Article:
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OnderzoekUrban and Regional Studies InstitutePopulation Research Centre

Normative indicators of child growth and nutrition – one-size-fits-all?

Principal researcher

Hinke Haisma

Type of research

Rosalind Franklin Fellow

Supervisors

Professor Inge Hutter

Professor Claartje Mulder

Collaboration

  • Department Behavioural Biology, University of Groningen, the Netherlands
  • MRC-Human Nutrition Research, Cambridge, United Kingdom
  • Institute of Child Health, UniversityCollege London, United Kingdom
  • Universidade Federal de Pelotas, Brazil

Summary of the project

Indicators of child growth are used across the globe (a) for monitoring the nutritional status of a population, (b) for making comparisons across countries, and (c) for developing health policy and interventions. Current indicators used by the WHO define general standards to be applied across countries and socio-economic conditions. Such standards have important drawbacks because: 1) they include parameters from medical theories and practices only (e.g. growth, body mass, energy intake): ignoring relevant theories relating to health and nutrition from, for instance, Biology, Sociology and Anthropology; and 2) they are not sensitive to context: are derived from averages in high socio-economic status groups and from industrialised countries, which makes them ill-adjusted to children growing up in other circumstances. The weaknesses observed are similar to those identified by Amartya Sen when he suggests that Growth as a measure for development has to be replaced by a set of Human Development indicators, and that context and agency matter: development has to be measured relative to the desired ‘doings and beings’ which people define in different contexts.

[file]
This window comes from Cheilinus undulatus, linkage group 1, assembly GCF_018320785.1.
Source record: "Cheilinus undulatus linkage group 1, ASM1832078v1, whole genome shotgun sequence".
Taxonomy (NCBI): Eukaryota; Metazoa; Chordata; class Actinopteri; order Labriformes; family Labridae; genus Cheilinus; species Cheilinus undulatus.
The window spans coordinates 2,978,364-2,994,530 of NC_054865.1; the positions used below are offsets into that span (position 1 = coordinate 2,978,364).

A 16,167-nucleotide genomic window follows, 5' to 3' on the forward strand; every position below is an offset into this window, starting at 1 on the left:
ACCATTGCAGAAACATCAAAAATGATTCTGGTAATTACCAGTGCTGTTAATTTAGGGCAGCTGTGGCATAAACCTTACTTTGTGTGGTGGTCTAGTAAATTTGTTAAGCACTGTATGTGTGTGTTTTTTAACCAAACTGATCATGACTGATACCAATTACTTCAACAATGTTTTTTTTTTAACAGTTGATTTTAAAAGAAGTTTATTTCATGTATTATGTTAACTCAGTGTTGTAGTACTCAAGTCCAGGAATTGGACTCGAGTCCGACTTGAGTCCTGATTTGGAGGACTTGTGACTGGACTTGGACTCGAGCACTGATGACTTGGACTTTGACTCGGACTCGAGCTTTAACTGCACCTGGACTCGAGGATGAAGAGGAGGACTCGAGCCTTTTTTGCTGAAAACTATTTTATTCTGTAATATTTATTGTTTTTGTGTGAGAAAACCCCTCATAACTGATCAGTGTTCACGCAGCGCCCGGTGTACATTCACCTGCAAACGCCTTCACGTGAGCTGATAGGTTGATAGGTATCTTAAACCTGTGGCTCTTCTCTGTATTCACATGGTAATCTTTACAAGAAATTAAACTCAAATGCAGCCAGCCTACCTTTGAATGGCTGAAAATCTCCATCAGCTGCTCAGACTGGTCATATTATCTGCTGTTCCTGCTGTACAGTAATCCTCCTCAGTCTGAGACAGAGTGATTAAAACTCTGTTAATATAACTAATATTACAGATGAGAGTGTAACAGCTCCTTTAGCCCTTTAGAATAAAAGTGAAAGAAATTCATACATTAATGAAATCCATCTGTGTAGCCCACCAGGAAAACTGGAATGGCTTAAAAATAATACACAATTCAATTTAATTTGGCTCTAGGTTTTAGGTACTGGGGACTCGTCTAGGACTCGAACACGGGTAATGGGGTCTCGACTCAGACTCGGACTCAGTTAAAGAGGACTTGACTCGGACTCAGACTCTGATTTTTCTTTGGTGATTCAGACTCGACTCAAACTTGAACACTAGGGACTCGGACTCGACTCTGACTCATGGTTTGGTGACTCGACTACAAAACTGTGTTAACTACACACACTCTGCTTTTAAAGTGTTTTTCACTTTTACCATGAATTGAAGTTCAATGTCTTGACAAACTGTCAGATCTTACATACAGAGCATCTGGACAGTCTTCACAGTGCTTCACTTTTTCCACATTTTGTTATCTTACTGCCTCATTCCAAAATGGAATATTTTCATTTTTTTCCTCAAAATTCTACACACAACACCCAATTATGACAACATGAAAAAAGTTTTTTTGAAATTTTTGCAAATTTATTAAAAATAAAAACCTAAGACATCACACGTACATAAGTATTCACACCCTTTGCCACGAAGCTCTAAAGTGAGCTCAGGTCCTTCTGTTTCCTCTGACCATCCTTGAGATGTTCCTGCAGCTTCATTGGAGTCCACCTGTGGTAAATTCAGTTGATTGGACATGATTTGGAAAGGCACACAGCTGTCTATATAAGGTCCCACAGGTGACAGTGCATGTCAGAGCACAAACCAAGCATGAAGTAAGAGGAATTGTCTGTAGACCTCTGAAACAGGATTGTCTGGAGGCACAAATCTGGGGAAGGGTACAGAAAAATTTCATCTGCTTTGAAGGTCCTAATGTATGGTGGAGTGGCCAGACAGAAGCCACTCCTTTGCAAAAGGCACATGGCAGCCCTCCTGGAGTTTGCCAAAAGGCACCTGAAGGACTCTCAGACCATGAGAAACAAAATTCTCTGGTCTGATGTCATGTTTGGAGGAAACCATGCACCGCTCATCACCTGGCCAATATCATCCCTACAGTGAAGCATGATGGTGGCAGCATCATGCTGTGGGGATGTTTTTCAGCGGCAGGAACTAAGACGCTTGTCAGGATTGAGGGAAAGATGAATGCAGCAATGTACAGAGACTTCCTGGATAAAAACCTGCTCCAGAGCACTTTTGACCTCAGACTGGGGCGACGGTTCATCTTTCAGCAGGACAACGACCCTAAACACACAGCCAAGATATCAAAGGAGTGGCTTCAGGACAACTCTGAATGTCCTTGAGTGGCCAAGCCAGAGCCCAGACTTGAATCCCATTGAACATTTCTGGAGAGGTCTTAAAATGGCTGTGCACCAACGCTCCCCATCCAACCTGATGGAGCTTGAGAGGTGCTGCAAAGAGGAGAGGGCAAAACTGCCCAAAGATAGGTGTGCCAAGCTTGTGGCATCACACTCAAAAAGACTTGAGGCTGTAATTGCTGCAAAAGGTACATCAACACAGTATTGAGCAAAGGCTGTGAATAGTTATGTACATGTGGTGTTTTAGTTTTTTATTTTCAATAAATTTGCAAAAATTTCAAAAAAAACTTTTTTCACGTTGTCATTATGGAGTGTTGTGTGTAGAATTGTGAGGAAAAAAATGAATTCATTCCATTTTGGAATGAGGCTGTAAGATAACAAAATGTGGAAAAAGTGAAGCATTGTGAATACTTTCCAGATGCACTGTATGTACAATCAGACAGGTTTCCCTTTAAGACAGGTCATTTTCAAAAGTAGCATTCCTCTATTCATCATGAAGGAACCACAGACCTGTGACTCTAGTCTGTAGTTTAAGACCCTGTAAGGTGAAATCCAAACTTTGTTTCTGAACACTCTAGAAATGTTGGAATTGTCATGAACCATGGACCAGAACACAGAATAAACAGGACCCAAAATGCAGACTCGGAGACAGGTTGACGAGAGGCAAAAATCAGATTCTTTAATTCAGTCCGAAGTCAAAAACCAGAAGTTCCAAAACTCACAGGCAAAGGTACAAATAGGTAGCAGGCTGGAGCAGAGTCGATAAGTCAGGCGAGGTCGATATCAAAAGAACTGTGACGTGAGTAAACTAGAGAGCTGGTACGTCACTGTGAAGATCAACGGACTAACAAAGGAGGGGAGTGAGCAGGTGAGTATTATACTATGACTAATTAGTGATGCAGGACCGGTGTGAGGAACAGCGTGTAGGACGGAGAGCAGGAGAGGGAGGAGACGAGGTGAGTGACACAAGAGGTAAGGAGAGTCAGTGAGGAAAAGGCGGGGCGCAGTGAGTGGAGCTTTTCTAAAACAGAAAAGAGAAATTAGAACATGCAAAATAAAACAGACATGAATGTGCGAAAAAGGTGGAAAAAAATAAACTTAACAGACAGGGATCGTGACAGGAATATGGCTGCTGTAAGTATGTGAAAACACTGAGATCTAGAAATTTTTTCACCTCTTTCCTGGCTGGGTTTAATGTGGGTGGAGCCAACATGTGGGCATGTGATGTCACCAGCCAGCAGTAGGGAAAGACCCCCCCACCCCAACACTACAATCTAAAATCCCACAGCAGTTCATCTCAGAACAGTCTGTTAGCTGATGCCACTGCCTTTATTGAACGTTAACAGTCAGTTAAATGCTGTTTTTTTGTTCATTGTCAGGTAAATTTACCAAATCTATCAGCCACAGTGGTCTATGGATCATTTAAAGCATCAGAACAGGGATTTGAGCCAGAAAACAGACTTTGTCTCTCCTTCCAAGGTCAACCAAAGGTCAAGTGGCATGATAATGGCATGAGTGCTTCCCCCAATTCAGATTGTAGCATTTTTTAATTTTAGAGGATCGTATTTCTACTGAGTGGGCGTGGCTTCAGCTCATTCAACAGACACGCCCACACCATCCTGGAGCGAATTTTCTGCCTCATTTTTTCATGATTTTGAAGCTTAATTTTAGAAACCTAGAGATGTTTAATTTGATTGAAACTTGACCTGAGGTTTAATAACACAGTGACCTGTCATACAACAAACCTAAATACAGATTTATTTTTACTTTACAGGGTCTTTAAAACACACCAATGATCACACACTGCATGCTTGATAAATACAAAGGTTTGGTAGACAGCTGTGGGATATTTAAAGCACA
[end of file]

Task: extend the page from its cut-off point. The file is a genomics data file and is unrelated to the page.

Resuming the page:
In my research I will use the currently available indicators as a starting point, assess contextual determinants in as far as possible from quantitative objectivist datasets, and will subsequently focus on their socio-cultural and biological context from a broader perspective, to ultimately contribute towards a more interdisciplinary understanding of child growth.

The objectives of this research are fourfold and relate to four projects:

1. To provide an assessment and comparison of contextual determinants of infant and child growth of current WHO indicators of child feeding and growth across (sub)populations. The assessment concerns the validity of the indicators, reviewing them in relation to secondary data from demographic and health surveys in Tanzania, Brazil, India, and the Netherlands;

2. To provide insight into the socio-cultural and biological dimensions of infant and child feeding practices and nutritional outcomes across (sub) populations in order to explore expansions of the range of relevant indicators for child health;

3. To validate two indicators in child nutrition: exclusive breastfeeding duration across (sub)populations, and body mass index (BMI) as an indicator of overweight;

4. To contribute towards an interdisciplinary approach of child growth monitoring.